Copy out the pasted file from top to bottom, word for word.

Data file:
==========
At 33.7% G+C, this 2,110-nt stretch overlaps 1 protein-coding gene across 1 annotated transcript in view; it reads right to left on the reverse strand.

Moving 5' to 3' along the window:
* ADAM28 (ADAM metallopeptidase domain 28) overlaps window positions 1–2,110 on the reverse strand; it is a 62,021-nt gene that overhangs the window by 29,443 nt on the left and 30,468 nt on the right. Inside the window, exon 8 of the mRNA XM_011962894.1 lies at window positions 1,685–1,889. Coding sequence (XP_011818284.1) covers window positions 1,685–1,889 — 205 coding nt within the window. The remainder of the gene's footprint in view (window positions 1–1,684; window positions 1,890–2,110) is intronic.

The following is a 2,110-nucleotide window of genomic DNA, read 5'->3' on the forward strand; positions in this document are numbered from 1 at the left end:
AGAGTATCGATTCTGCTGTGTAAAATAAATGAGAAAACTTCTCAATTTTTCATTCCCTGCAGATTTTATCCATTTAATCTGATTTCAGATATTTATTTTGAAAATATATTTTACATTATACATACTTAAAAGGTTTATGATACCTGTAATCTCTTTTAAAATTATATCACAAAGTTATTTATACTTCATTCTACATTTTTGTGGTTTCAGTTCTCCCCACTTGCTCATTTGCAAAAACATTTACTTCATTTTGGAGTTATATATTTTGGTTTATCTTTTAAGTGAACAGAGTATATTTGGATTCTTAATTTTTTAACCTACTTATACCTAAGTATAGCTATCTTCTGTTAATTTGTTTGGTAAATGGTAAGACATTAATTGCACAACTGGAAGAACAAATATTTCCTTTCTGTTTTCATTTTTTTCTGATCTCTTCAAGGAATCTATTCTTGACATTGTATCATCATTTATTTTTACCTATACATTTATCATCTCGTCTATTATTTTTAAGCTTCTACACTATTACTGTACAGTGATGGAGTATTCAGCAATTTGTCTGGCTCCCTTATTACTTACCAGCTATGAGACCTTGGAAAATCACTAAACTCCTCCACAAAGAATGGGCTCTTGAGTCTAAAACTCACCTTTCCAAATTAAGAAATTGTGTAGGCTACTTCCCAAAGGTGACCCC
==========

At 33.7% G+C, this 2,110-nt stretch overlaps 1 protein-coding gene across 1 annotated transcript in view; it reads right to left on the reverse strand.

Moving 5' to 3' along the window:
* ADAM28 (ADAM metallopeptidase domain 28) overlaps window positions 1–2,110 on the reverse strand; it is a 62,021-nt gene that overhangs the window by 29,443 nt on the left and 30,468 nt on the right. Inside the window, exon 8 of the mRNA XM_011962894.1 lies at window positions 1,685–1,889. Coding sequence (XP_011818284.1) covers window positions 1,685–1,889 — 205 coding nt within the window. The remainder of the gene's footprint in view (window positions 1–1,684; window positions 1,890–2,110) is intronic.

The following is a 2,110-nucleotide window of genomic DNA, read 5'->3' on the forward strand; positions in this document are numbered from 1 at the left end:
AGAGTATCGATTCTGCTGTGTAAAATAAATGAGAAAACTTCTCAATTTTTCATTCCCTGCAGATTTTATCCATTTAATCTGATTTCAGATATTTATTTTGAAAATATATTTTACATTATACATACTTAAAAGGTTTATGATACCTGTAATCTCTTTTAAAATTATATCACAAAGTTATTTATACTTCATTCTACATTTTTGTGGTTTCAGTTCTCCCCACTTGCTCATTTGCAAAAACATTTACTTCATTTTGGAGTTATATATTTTGGTTTATCTTTTAAGTGAACAGAGTATATTTGGATTCTTAATTTTTTAACCTACTTATACCTAAGTATAGCTATCTTCTGTTAATTTGTTTGGTAAATGGTAAGACATTAATTGCACAACTGGAAGAACAAATATTTCCTTTCTGTTTTCATTTTTTTCTGATCTCTTCAAGGAATCTATTCTTGACATTGTATCATCATTTATTTTTACCTATACATTTATCATCTCGTCTATTATTTTTAAGCTTCTACACTATTACTGTACAGTGATGGAGTATTCAGCAATTTGTCTGGCTCCCTTATTACTTACCAGCTATGAGACCTTGGAAAATCACTAAACTCCTCCACAAAGAATGGGCTCTTGAGTCTAAAACTCACCTTTCCAAATTAAGAAATTGTGTAGGCTACTTCCCAAAGGTGACCCC